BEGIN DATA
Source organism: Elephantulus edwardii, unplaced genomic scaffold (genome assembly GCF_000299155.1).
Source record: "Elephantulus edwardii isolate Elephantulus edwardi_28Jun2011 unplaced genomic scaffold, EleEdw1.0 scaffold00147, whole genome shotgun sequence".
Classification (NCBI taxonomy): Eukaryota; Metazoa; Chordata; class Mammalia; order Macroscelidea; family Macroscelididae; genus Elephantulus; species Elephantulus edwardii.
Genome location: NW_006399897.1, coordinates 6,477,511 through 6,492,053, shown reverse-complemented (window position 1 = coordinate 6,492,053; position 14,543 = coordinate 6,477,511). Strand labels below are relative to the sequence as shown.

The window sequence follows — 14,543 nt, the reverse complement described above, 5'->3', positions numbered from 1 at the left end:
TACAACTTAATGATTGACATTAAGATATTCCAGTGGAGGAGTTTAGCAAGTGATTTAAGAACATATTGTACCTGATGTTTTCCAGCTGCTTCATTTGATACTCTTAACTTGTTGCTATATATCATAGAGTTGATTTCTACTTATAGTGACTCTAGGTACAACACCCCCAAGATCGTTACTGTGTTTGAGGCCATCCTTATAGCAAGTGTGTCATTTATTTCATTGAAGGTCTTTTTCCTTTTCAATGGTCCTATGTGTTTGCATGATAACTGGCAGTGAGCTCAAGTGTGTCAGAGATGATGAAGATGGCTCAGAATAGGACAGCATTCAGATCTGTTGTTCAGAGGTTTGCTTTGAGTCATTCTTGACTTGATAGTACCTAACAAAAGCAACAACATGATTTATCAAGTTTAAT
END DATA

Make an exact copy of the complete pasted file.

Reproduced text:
Source organism: Elephantulus edwardii, unplaced genomic scaffold (genome assembly GCF_000299155.1).
Source record: "Elephantulus edwardii isolate Elephantulus edwardi_28Jun2011 unplaced genomic scaffold, EleEdw1.0 scaffold00147, whole genome shotgun sequence".
Classification (NCBI taxonomy): Eukaryota; Metazoa; Chordata; class Mammalia; order Macroscelidea; family Macroscelididae; genus Elephantulus; species Elephantulus edwardii.
Genome location: NW_006399897.1, coordinates 6,477,511 through 6,492,053, shown reverse-complemented (window position 1 = coordinate 6,492,053; position 14,543 = coordinate 6,477,511). Strand labels below are relative to the sequence as shown.

The window sequence follows — 14,543 nt, the reverse complement described above, 5'->3', positions numbered from 1 at the left end:
TACAACTTAATGATTGACATTAAGATATTCCAGTGGAGGAGTTTAGCAAGTGATTTAAGAACATATTGTACCTGATGTTTTCCAGCTGCTTCATTTGATACTCTTAACTTGTTGCTATATATCATAGAGTTGATTTCTACTTATAGTGACTCTAGGTACAACACCCCCAAGATCGTTACTGTGTTTGAGGCCATCCTTATAGCAAGTGTGTCATTTATTTCATTGAAGGTCTTTTTCCTTTTCAATGGTCCTATGTGTTTGCATGATAACTGGCAGTGAGCTCAAGTGTGTCAGAGATGATGAAGATGGCTCAGAATAGGACAGCATTCAGATCTGTTGTTCAGAGGTTTGCTTTGAGTCATTCTTGACTTGATAGTACCTAACAAAAGCAACAACATGATTTATCAAGTTTAAT